What about the privacy of the migrated IT Load? A fair question. After all, it is hosted in a foreign DC, with administrative access on the IT Load. The CATALYST DCMC framework claims privacy-preserving inter-DC IT Load Migration. Besides the various law agreements that would enforce data protection within the CATALYST Federation, the deployment of the vCMP node is password-less, non-accessible , with encrypted volumes and ephemeral disks. A malicious administrator of the destination DC can, in no way, have access to the actual IT Load. The only possible malicious action that could be executed is the deletion of the vCMP node while hosting IT Load, though this is an action that would be strictly forbidden through the aforementioned law agreements.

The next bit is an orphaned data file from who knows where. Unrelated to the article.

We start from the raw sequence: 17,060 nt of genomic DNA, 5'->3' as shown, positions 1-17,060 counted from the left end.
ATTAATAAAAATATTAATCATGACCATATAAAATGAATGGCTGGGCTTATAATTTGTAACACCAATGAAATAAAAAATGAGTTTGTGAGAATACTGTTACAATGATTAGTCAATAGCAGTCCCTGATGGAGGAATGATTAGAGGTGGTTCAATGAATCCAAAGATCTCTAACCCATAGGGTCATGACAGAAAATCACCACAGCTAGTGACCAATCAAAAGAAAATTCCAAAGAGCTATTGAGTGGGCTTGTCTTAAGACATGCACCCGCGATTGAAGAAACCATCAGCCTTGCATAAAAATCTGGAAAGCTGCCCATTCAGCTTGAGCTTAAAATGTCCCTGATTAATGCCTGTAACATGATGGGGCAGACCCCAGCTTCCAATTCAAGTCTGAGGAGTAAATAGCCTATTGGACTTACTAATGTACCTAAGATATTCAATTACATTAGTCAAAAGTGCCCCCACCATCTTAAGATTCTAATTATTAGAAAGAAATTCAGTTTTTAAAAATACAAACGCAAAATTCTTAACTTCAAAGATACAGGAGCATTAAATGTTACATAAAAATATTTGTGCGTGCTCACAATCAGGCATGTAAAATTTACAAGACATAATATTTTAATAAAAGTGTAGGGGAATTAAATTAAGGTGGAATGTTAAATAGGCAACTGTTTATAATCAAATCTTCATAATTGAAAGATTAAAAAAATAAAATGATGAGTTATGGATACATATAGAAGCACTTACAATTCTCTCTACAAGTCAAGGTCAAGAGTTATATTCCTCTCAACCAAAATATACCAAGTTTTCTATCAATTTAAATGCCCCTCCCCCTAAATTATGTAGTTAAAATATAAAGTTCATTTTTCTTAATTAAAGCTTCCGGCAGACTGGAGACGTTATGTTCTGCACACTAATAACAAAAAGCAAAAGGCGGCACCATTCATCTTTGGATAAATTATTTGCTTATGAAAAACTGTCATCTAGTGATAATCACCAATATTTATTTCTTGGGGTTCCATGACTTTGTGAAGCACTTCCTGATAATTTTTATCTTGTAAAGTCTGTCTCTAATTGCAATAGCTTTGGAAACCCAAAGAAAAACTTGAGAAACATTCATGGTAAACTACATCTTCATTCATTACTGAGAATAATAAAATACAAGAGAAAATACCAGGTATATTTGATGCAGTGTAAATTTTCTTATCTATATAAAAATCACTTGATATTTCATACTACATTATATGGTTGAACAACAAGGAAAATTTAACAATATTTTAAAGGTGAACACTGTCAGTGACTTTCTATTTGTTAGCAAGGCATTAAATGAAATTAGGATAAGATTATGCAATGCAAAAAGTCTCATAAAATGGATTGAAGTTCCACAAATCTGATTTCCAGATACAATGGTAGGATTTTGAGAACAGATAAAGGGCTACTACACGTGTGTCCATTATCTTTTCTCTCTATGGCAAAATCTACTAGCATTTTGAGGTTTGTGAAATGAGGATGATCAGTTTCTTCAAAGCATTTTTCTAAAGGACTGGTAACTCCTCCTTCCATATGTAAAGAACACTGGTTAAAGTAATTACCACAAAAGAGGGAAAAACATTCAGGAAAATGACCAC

The components of the CATALYST DCMC framework include the DCMC Server at the core of the federation, responsible for synchronizing the essential actions of the participating DCs, and the DCMC Master and DCMC Lite Clients, deployed in all DCs of the federation. The CATALYST Datacenter Migration Controller (DCMC) framework was implemented and tested over OpenStack, yet it is considered easily extensible to support other types of Virtualized Infrastructure Managers.
As a last notice, the design of CATALYST IT Load migration framework is universal and can actually work with any cloud-management infrastructure; the reference implementation is OpenStack-based (Open Source for the win!) but literally any other could also be supported, spanning from VMWare to Kubernetes.